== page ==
After Dental Hygiene School: What’s Next?

Students are often prepared to work hard to get to graduation and licensure; however, many underestimate the necessary time and energy it could take to land their first job. Dental hygiene school will teach students most things about oral health, but they must have an idea about some of the other, additional skills they possess that will help create a well-balanced life and success in a first job.

Resume & Interview Resources

Prepare a resume that’s dental hygiene relevant

Consider how you want to come off to potential employers when they see you on paper. Any previous dental hygiene experience is very important to note. Use simple, direct language with active words. Make sure to include any awards you received in dental school.

Establish a dental professional appearance

Make sure your outgoing voicemail has a smooth, professional tone. Clean up your social media presence. Brush up on your phone etiquette, as many initial interviews are on the phone. Running through a mock interview process with a classmate or career counselor at your dental school can help ease nerves and prepare for common questions dental professionals may ask.

Prepare to present yourself to dental professionals

Do your research, it pays to learn more about the dental professionals or practice you interview with before you meet. The more polished you are, the more confident you will seem. Let your genuine interest for dental health come through and show enthusiasm for the specifics of the job.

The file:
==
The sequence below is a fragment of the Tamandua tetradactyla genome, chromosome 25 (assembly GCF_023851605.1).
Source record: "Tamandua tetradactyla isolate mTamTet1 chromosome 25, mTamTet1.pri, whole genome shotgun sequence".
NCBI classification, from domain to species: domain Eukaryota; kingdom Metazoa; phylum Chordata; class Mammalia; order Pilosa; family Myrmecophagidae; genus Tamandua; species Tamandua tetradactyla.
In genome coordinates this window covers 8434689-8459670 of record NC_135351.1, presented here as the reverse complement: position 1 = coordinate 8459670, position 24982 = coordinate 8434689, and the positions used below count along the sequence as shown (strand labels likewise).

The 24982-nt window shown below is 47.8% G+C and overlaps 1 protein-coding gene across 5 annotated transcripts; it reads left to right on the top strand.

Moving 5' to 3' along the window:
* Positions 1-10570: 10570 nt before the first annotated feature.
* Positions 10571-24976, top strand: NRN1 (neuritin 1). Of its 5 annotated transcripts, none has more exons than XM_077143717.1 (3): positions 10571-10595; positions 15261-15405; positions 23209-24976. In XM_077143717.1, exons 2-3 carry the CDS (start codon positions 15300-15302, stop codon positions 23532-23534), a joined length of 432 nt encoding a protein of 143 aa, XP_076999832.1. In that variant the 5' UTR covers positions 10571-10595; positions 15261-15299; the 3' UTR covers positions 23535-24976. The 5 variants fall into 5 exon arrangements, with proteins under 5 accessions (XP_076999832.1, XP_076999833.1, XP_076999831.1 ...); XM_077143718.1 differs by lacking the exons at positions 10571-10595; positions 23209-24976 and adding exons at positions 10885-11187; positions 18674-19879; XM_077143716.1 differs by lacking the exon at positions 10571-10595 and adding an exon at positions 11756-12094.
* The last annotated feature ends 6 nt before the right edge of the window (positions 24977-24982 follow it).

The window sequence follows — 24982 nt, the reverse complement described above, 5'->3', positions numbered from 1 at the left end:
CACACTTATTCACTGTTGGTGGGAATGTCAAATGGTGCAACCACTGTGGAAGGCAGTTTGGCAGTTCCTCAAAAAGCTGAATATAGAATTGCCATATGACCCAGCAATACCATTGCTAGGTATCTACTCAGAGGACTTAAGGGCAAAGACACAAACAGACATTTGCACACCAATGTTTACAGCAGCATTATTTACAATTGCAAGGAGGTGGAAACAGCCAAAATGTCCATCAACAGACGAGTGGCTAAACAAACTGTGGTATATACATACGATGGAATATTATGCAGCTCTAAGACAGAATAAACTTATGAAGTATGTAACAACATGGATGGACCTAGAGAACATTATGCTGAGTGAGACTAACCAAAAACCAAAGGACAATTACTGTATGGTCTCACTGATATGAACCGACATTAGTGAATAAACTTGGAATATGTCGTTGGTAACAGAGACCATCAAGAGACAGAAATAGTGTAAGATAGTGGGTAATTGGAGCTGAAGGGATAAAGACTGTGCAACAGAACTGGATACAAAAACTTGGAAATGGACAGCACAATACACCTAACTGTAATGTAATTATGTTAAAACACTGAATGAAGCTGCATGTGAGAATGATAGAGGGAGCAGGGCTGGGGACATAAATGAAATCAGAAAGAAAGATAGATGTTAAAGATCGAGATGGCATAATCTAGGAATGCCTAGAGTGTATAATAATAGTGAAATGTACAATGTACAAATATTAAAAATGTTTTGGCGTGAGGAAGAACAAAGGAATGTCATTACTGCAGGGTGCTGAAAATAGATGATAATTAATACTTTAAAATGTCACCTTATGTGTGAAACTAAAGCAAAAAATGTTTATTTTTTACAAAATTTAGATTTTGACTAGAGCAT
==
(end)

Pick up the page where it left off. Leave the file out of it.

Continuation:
Be tenacious and gracious

Most students won’t get the first job they interview for, or the second, and that’s okay. Keep trying, applying and be patient and gracious, thanking and asking dentists for interview feedback whenever possible. Going through multiple interviews in real-life dental offices will only continue to make you a stronger candidate when the right job in hygiene comes along.

On the Job Advice & Resources

Ask questions of hygienists

The learning curve in the dental hygiene field is steep. Despite all you know from school, there is much to learn that can’t be taught in the classroom. Ask questions of your superiors and colleagues, and don’t be afraid to ask if you don’t know something or are uncomfortable with a procedure.

Be professional

As with any job, first-time hygienists should lean towards formality until getting a better feel for the dynamics of a new workplace. Some dental offices are very rigid and others aren’t, but make sure find out what the atmosphere is before assuming it will be one way or the other. Sometimes, you may need to make adjustments to fit in.